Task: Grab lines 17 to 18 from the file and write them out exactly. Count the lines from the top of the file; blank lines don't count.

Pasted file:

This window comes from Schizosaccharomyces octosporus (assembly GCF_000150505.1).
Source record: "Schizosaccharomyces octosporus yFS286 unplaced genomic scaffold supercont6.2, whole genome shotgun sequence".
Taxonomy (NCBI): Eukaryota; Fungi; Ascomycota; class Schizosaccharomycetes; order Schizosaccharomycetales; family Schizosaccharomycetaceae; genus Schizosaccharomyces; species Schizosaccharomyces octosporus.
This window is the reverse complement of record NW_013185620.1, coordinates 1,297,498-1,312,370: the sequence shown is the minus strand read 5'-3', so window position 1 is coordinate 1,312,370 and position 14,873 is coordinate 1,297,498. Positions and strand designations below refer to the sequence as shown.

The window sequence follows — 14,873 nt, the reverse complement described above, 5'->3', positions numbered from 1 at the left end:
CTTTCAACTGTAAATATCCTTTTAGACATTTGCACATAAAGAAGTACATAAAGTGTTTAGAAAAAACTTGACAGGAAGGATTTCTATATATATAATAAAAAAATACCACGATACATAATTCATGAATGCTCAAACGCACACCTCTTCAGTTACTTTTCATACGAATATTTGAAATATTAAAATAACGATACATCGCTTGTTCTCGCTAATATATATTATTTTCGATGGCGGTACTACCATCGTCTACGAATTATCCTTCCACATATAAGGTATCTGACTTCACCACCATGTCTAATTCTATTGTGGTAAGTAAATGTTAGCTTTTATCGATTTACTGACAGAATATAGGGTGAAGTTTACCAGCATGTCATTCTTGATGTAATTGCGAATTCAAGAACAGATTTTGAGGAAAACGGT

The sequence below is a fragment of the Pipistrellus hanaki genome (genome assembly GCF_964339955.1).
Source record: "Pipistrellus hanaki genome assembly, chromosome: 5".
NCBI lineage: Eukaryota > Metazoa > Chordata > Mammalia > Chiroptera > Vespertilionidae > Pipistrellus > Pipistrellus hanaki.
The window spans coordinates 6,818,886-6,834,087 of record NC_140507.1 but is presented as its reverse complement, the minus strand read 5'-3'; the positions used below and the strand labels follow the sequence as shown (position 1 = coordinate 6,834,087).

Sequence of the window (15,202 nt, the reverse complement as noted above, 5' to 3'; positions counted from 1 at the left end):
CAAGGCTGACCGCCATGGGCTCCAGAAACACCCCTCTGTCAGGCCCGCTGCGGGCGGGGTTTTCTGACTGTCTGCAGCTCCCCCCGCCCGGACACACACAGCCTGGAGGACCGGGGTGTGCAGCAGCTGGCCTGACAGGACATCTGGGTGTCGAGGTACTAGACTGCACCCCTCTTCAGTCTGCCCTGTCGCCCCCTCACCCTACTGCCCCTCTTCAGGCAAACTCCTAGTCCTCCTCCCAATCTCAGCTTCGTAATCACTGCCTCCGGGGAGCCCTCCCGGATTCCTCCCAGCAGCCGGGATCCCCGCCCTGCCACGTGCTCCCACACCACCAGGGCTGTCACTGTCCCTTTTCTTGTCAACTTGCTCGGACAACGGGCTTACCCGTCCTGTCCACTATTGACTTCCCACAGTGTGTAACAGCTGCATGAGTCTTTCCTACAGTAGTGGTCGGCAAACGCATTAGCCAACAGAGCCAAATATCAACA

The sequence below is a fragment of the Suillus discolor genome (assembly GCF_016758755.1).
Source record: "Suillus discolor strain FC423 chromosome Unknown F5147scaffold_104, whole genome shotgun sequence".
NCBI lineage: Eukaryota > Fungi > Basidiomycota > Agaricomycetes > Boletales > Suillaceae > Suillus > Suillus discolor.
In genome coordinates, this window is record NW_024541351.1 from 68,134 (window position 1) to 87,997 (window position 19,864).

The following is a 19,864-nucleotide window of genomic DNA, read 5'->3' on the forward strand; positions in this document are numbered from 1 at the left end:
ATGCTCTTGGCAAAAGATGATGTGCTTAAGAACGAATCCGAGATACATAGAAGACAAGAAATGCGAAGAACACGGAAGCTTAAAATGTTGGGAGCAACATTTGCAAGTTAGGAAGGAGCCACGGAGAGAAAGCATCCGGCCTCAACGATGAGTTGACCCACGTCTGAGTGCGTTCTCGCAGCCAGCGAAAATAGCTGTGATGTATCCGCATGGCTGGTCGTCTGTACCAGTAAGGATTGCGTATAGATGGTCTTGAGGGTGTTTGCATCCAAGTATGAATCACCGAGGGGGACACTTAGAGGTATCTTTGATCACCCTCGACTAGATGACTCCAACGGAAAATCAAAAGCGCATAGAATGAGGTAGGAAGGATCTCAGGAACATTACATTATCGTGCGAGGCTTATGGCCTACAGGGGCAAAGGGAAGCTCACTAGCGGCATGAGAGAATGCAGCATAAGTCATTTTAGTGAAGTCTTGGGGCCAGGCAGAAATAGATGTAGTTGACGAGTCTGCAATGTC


The following is a 19,864-nucleotide window of genomic DNA, read 5'->3' on the forward strand; positions in this document are numbered from 1 at the left end:
ATGCTCTTGGCAAAAGATGATGTGCTTAAGAACGAATCCGAGATACATAGAAGACAAGAAATGCGAAGAACACGGAAGCTTAAAATGTTGGGAGCAACATTTGCAAGTTAGGAAGGAGCCACGGAGAGAAAGCATCCGGCCTCAACGATGAGTTGACCCACGTCTGAGTGCGTTCTCGCAGCCAGCGAAAATAGCTGTGATGTATCCGCATGGCTGGTCGTCTGTACCAGTAAGGATTGCGTATAGATGGTCTTGAGGGTGTTTGCATCCAAGTATGAATCACCGAGGGGGACACTTAGAGGTATCTTTGATCACCCTCGACTAGATGACTCCAACGGAAAATCAAAAGCGCATAGAATGAGGTAGGAAGGATCTCAGGAACATTACATTATCGTGCGAGGCTTATGGCCTACAGGGGCAAAGGGAAGCTCACTAGCGGCATGAGAGAATGCAGCATAAGTCATTTTAGTGAAGTCTTGGGGCCAGGCAGAAATAGATGTAGTTGACGAGTCTGCAATGTC